Jerry Spinelli's 'Maniac Magee' Still Running Through Our Minds Nearly 25 Years Later

Jerry Spinelli spun the tall tale of one legendary boy and his confrontation with a racial divide in a fictional Pennsylvania town in Maniac Magee. Jeffrey Lionel "Maniac" Magee was orphaned when his parents died in a freak accident when he was 3. He eventually runs away from his hated aunt and uncle, who took him in, and ends up in a small town, divided between the white West End and black East End.

Manic Magee by Jerry Spinelli, $5.59, Amazon

Maniac is oblivious to the divide, and he befriends and stays with a black family on the East End, until he is pushed out. Along the way, he meets a whole cast of characters and accomplishes some seriously incredible athletic feats, building up the legend and mythology around him.

Spinelli's story has won a Newbery Medal, a Horn Book Award, and dozens of other awards, and it's still frequently taught in classrooms, raising discussions about racism and poverty through Maniac's lens.

Why did we love Maniac Magee?

I'm going to go out on a limb and say that most of us did not read Maniac Magee of our own volition; it was part of our grade school curriculum. Still, it was hard not to become enthralled by Spinelli's tall tale.

Maniac Magee was totally crushworthy to a preteen girl — speaking for myself of course. For me, he was inching up behind Benny "The Jet" Rodriguez, and for a lot of the same reasons.

(Wait, are you telling me Elton John's song isn't about Benny Rodriguez?)

Maniac is a local legend, for good reason. He could beat anyone in a foot race, untie any knot (hey, these were important preteen boyfriend qualities), and basically get along with anyone, no matter their race or status in the world. I absolutely loved following along with his crazy life and getting to know the people along the way.

Most of all, I loved Amanda Beale, who loved her books so much she carried them around in a suitcase to keep them out of the hands of her younger siblings. Yes, my bookworm childhood self could really get behind Amanda.

Why do we still love it?

First off all, whenever anyone ever says "He's so cool," I immediately break out into the rhyme that seeped into my brain when I was about 10 and got stuck in there bumping around for nearly two decades.

Ma-niac, Ma-niacHe's so coolMa-niac, Ma-niacDon't go to schoolRuns all nightRuns all rightMa-niac, Ma-niacKissed a bull.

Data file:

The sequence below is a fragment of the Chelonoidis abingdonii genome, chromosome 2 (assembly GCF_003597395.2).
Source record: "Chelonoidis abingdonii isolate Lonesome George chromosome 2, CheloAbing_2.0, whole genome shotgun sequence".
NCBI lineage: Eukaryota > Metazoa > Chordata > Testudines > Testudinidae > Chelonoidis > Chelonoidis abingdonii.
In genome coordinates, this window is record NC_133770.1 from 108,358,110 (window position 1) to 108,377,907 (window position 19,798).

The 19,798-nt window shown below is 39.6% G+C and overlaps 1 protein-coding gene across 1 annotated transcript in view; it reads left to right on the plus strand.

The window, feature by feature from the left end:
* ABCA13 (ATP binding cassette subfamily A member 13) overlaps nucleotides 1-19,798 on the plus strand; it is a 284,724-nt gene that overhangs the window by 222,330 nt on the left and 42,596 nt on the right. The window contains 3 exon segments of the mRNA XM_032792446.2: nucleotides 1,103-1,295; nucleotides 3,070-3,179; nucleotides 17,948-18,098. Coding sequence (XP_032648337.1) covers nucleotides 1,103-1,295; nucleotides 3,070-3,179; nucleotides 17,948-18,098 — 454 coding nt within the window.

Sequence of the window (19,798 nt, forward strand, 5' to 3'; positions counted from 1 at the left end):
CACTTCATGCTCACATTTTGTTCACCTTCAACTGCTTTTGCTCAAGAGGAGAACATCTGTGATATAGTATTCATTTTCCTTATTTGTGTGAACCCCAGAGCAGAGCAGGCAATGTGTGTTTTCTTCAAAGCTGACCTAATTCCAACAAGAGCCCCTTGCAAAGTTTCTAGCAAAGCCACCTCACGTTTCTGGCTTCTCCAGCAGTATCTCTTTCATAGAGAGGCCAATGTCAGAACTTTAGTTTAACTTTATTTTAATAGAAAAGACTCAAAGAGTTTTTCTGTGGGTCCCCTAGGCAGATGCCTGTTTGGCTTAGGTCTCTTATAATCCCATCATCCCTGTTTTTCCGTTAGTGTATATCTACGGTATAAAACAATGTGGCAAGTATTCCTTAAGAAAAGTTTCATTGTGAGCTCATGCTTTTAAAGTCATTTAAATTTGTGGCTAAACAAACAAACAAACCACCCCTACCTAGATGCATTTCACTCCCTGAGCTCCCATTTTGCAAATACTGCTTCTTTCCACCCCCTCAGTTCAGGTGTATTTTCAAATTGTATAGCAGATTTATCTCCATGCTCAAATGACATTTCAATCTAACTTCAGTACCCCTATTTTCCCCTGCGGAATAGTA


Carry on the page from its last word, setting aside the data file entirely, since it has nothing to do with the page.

And just for the record, second, I am still in love with Amanda. She is just the coolest. She loves to read, she stands up for what she believes in, and she's a genuinely good human being in a world where it can be hard to be one.

I have to admit that when I look back on the book, I remember the tall tale elements before I remembered all the stuff about racism and homelessness. But through my relative grown-up eyes, I can see that Spinelli created a truly moving story about poverty and racial divides, and he snuck it in behind this story of a legendary boy. The story ultimately talks about compassion, when it comes to issues of prejudice, illiteracy, and homelessness.

Yes, it has its problems. First, it's a "tall tale," which feels a bit like a cop-out on its important racial themes. Why couldn't it be based in reality? Second, the whole white-boy-as-savior-in-race-war thing is a bit hard to swallow in 2014. However, it's crucial to give credit where credit is due, and Spinelli brings these major issues of homelessness and racial divide to a young audience, when many middle grade authors shy away from such controversial issues. Sadly, we all learn this every year during Banned Books Week.

If You Loved Maniac Magee, Try Reading...

1. Glory Be by Augusta Scattergood

Based on real-life events, Scattergood tells the story of a segregated public pool in 1964 Mississippi through the eyes of 12-year-old Gloriana. But Glory, as she's called, is already wrapped up in the general issues of growing up and dealing with her older sister getting older and a divide with her best friend. When the pool closes to prevent black families from swimming there, however, Glory decides to take a stand.

Click here to buy.

2. The Revolution of Evelyn Serrano by Sonia Manzano

You probably know Manzano best as the beloved Maria on Sesame Street. She tells the story of Evelyn, based on her own experiences growing up in El Barrio in New York's Spanish Harlem in 1969.

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3. Roll of Thunder, Hear My Cry by Mildred D. Taylor

Just like Maniac, I'd guess that Roll of Thunder was on most of our school reading lists. It's so iconic that I could write a whole post on it (and probably will), but this story tells of life in the South during the Depression, and one family's ordeal with racism. You'd have to be made of stone to not be affected by this novel.

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Images: kristinnador/flickr; Giphy